Places of worship provide worship, social and community spaces where people gather for a wide range of practical and spiritual reasons.
There's a sense in which these public buildings have "seen it all before" over many generations. They continue to accommodate celebration and grief, shared and private experiences, art, music, sculpture and toddler groups, political hustings, and self-help and addiction support sessions. These are significant spaces in which human experience has been and continues to be welcome.
Condition of Places of Worship
In 2010 a sample survey of about 2,000 listed places of worship in England showed that 11% were in poor or very bad condition. They had serious problems with roofs, stonework, windows and rainwater goods. The sample represented only a small proportion of the 14,500 listed places of worship in England.
In 2012 a total of 2,771 places of worship were assessed. Of those 17.4% were in poor or very bad condition. Grade I and II* buildings appear to be more vulnerable than Grade IIs.
English Heritage is delighted that five denominations have agreed to work in partnership to improve the information available. English Heritage funding to cover the costs has meant that the Baptist Union, Methodist and United Reformed Churches and the Church of England have brought in contractors to read through the five-yearly Condition (Inspection) Reports compiled by independent architects and surveyors.
This exercise will identify which buildings, according to those professional assessments, have serious problems. Similar information on Roman Catholic buildings is emerging from a long-standing review called Taking Stock.
The research will enable English Heritage architects, alongside experts from these denominations, to identify the really vulnerable buildings. By 2014 the condition of the vast majority of listed places of worship will have been carefully recorded.
Places of Worship on the Heritage at Risk Register
No building will be placed on the Heritage At Risk (HAR) Register without English Heritage's specialists making a further, more detailed evaluation and talking to those responsible for the place of worship in question.
The 2009 Cathedral Fabric survey collated the repair works identified by the cathedrals themselves as being required over the next ten years. Yet the fact that work is required does not necessarily mean that a cathedral is at risk. Large buildings often have elements that need repairing, but that does not put the entire building at risk.
Buildings will be placed on the Register if they show serious signs of:
- fabric problems leading to loss of historic significance for whatever reason, eg structural instability or decay
- loss of historic fabric through lack of maintenance or repair or neglect
- inherent design, material or construction defects, eg metal cramps
- damage to the integrity of envelope, eg roof failure
Note: A place of worship is a listed building in use as a public place of worship – not one that is closed or seeking new ownership or a new use. This is consistent with the definition that we have used for the Repair Grants for Places of Worship grant scheme.
How Places of Worship Will Come Off the Register
A place of worship will not be removed from the HAR Register unless the specific factors that put them at risk have been addressed and satisfactorily resolved. Work must be completed - a building will not be removed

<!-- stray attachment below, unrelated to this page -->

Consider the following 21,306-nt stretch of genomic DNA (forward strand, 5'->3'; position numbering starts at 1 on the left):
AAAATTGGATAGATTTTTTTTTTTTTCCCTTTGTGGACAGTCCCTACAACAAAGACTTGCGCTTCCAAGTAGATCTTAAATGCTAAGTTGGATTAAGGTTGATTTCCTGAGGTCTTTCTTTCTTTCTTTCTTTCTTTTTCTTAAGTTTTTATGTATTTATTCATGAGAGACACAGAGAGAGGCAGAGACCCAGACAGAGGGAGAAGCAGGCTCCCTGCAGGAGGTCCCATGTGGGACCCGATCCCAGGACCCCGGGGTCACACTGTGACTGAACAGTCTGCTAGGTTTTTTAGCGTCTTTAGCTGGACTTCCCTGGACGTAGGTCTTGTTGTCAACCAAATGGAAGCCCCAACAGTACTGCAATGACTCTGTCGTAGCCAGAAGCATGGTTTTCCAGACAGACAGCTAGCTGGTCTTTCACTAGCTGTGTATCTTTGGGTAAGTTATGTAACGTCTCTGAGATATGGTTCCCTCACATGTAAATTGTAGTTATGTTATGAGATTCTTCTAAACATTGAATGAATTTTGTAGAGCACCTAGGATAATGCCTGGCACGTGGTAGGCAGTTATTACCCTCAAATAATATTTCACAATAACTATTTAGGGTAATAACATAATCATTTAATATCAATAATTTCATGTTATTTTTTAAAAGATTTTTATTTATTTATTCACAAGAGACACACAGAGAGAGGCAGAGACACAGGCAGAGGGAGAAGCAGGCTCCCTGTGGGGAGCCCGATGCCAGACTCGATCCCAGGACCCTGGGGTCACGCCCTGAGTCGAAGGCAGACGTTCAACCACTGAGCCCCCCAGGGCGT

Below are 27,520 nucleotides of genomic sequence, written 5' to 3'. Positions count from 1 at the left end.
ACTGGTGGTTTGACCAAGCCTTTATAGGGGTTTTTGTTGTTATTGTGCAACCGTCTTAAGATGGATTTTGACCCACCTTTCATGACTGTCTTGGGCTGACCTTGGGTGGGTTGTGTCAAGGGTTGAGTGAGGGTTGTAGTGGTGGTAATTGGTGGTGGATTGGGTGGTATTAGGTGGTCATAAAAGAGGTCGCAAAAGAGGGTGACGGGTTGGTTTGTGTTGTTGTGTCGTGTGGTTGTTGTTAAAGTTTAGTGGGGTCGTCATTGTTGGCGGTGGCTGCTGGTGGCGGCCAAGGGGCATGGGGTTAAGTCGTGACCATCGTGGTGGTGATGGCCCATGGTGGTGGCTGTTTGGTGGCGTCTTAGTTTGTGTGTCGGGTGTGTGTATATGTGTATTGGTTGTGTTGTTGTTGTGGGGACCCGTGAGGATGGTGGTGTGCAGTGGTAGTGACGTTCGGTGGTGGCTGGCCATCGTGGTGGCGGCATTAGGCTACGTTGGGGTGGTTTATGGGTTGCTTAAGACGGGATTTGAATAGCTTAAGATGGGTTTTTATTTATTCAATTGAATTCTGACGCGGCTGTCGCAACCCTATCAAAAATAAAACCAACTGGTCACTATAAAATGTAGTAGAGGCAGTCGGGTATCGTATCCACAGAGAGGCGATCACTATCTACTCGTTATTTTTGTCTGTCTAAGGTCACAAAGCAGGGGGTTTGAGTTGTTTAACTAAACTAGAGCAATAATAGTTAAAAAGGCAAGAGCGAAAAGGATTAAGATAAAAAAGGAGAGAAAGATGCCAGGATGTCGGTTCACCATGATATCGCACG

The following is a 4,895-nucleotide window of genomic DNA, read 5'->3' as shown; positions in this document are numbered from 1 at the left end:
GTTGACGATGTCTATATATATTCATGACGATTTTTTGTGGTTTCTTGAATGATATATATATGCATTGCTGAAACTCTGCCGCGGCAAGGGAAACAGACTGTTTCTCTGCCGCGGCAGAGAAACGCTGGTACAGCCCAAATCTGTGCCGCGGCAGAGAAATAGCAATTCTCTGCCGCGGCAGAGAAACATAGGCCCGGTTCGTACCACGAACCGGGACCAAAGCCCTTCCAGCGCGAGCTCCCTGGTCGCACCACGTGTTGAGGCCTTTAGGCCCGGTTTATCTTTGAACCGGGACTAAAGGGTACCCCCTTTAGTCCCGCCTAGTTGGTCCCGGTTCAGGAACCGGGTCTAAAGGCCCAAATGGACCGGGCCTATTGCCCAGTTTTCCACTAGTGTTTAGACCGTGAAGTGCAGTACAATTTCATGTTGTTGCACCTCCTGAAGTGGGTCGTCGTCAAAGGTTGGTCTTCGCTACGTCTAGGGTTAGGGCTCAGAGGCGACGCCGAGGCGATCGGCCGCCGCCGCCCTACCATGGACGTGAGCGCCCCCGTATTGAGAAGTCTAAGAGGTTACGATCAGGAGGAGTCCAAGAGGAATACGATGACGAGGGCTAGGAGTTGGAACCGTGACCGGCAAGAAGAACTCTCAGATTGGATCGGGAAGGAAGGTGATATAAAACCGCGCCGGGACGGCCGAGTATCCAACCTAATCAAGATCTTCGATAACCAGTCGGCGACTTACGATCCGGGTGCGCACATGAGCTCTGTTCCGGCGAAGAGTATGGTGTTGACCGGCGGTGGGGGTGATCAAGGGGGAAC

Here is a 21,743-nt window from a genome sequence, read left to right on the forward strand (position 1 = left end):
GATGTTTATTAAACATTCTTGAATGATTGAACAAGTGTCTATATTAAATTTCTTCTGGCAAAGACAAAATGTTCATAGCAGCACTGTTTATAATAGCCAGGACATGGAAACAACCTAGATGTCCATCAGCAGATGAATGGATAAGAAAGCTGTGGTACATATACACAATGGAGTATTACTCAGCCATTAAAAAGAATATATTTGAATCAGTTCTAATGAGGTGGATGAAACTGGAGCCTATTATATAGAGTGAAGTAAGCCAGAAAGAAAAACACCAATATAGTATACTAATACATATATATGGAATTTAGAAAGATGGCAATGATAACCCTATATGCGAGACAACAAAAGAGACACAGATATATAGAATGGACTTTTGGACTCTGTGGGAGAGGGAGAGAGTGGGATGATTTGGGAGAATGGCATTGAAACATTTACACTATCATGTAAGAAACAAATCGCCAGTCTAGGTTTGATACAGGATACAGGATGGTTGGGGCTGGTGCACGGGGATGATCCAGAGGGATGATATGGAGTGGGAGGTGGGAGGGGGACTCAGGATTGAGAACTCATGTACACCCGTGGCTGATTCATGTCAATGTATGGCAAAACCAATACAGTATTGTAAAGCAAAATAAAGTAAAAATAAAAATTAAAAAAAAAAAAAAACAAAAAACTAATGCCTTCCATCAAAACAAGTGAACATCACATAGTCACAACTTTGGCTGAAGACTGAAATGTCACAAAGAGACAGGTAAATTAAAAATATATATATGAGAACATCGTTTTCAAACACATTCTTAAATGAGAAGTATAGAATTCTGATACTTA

the Register while work is still in progress, as if it is not completed it could leave it in a worse state than before
Equally, completion of one phase of work does not necessarily lead to a building being removed from the Register, as further phases of work may be required.
Impact of Heritage Crime on Places of Worship
In addition to the work of the Heritage At Risk programme, English Heritage is strongly committed to tackling Heritage Crime including arson, anti-social behaviour, graffiti, theft and vandalism.
Sadly the two often occur together at many places of worship. Current reports suggest that of those buildings now identified as being at risk, 18.6% have suffered from one or more of these crimes.
English Heritage will be monitoring this in the future and trying to find out whether crime tips vulnerable buildings into poor or very bad condition or whether buildings already at risk attract crime.
These figures for heritage crime identified as part of the condition assessments suggest a very significant rise in 2012 in the North East, although the police have had enormous success in reducing metal theft. In Yorkshire and the Humber, where the police have been equally active, there also appears to be a considerable reduction in heritage crime against places of worship.
Such apparent anomalies need to be monitored, not least to establish whether the information provided is accurate. One trend that the figures do reflect is the increase of heritage crime in the South West. All informal reports, as well as the experience of the police and insurers, confirm that the threat to the historic environment in this area is increasing.
English Heritage admires the commitment of the many congregations and individuals who keep historic places of worship in active use and is grateful to all those individuals and organisations who help to tackle the problems of buildings at risk.
By providing more information on heritage crime, we hope to help focus support where it is needed most and so, in partnership with local authorities, police forces and faith groups, reduce the damage done to much-loved sites, buildings and landscapes.